Hydrophones, simply put, allow for the recording of sounds underwater. As John Burton, aka Leafcutter John, puts it: “this is reason enough to worship and adore them.” In advance of a tour he’s doing on a canal boat (with Lisa Knapp), he’s been perfecting his underwater-recording gear, which in the case of his handy hydrophone involves putting heavily waterproofed contact mics inside a sturdy device. “I went out and bought a hot-glue-gun for this bit,” he writes of his Make-worthy activities, “and it was worth it.”
He’s provided four brief samples of his little water-music sports, including the “bathbomb” (MP3 — which, despite its thrilling name, is like a very close-up recording of rain), a brushed comb (MP3 — think of the world’s most tautly wound kalimba thumb piano), a rubber ducky (MP3 — all puckered up, and ready for cartoon activities), and “taps” (MP3 — by which he appears to mean not the military melody, but the spout out of which water flows). These four test recordings are each relatively short, so I’ve sewn them together here into one single listening experience:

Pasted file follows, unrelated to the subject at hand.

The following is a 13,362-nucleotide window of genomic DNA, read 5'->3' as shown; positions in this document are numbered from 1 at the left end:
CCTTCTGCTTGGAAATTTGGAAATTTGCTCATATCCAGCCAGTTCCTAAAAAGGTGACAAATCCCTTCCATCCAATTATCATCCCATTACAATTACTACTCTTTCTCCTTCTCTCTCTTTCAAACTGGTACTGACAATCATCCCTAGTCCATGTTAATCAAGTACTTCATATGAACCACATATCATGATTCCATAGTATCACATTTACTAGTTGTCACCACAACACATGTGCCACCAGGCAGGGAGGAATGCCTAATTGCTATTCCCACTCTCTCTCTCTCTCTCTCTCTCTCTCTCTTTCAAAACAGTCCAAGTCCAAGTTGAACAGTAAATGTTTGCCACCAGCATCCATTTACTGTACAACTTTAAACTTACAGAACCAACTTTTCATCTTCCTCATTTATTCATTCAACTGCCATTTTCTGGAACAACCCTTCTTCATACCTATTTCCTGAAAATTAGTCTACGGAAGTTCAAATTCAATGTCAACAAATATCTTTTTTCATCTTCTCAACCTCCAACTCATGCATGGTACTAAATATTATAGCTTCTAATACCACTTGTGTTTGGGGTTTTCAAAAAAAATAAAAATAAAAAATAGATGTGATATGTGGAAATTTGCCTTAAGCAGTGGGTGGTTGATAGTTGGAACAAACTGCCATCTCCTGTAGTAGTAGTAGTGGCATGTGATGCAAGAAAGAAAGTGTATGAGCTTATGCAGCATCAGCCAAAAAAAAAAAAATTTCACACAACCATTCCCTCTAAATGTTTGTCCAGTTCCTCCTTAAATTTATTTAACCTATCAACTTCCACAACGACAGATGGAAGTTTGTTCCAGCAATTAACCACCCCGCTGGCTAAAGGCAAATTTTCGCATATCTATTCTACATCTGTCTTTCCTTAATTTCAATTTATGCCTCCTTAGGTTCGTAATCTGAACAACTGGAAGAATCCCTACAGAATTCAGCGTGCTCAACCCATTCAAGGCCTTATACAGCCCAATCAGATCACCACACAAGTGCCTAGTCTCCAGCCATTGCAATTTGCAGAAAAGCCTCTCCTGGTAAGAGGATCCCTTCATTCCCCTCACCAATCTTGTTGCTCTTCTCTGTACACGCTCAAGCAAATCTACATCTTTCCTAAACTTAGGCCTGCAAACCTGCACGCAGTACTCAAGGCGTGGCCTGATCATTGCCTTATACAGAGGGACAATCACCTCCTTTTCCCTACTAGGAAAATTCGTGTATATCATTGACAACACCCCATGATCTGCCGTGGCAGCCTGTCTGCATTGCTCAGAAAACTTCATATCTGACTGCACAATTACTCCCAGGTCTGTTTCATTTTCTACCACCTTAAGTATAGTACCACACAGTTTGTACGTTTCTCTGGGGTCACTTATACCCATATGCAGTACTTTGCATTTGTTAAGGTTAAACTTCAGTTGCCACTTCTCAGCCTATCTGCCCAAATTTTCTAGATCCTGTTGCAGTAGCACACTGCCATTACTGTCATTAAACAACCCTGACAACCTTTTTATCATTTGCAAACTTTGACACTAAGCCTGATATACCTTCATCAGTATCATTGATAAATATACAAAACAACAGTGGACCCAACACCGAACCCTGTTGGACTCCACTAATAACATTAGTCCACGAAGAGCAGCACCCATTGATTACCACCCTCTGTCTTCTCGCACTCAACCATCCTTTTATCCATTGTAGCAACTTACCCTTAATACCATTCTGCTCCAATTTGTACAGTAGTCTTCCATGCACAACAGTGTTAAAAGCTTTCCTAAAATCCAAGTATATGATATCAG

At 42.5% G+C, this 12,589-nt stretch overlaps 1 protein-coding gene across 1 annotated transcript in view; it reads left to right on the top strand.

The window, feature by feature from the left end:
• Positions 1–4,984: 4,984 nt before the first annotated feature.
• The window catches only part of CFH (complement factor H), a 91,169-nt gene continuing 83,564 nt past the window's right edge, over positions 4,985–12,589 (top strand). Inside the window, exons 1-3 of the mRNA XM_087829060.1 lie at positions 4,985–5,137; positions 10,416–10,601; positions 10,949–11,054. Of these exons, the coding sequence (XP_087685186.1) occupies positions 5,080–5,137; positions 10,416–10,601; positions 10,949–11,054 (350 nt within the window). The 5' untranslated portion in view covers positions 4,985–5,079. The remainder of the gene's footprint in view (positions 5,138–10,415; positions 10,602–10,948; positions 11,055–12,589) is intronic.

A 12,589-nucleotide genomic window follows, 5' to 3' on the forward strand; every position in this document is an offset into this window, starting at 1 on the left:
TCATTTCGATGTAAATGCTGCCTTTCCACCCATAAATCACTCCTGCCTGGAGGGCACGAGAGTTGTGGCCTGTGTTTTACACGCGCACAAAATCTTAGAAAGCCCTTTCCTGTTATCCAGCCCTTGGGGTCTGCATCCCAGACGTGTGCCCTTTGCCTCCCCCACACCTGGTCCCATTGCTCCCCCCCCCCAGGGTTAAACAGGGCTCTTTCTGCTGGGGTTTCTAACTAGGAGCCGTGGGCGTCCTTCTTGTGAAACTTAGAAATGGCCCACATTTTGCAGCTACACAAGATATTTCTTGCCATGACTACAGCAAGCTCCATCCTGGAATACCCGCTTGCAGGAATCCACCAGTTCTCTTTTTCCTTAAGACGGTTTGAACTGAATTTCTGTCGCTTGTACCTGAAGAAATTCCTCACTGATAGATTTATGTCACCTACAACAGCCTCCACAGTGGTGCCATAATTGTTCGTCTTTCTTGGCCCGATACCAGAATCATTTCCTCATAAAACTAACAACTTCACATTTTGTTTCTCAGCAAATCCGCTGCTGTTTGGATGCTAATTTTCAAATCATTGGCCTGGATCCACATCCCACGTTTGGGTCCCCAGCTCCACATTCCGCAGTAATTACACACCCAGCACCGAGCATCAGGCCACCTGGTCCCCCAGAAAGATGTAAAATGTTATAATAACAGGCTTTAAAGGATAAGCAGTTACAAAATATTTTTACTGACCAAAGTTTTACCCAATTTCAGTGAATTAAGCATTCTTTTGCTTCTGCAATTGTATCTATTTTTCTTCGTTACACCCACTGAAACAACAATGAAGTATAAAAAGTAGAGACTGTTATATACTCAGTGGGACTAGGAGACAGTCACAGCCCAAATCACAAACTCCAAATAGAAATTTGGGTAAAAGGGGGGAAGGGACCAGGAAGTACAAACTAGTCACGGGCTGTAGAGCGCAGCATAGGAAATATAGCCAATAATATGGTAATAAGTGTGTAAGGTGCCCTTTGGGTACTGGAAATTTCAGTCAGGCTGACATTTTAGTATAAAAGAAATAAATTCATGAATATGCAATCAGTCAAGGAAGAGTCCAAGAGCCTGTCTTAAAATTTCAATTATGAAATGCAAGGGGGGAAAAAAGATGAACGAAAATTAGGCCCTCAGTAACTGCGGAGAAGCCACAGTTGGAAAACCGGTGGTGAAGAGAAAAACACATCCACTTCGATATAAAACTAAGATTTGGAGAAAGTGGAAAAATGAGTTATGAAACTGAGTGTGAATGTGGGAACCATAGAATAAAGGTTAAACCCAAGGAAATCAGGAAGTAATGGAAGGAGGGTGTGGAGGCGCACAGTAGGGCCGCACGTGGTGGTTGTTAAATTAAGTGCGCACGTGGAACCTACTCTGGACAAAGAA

More on Burton/John and his hydrophonic experiments (with a full how-to on making your own hydrophone) at leafcutterjohn.com, and on his canal-tour partner, Lisa Knapp, at myspace.com/lisaknappmusic. Info on their tour, which began yesterday in London and continues through September 30, at guardian.co.uk.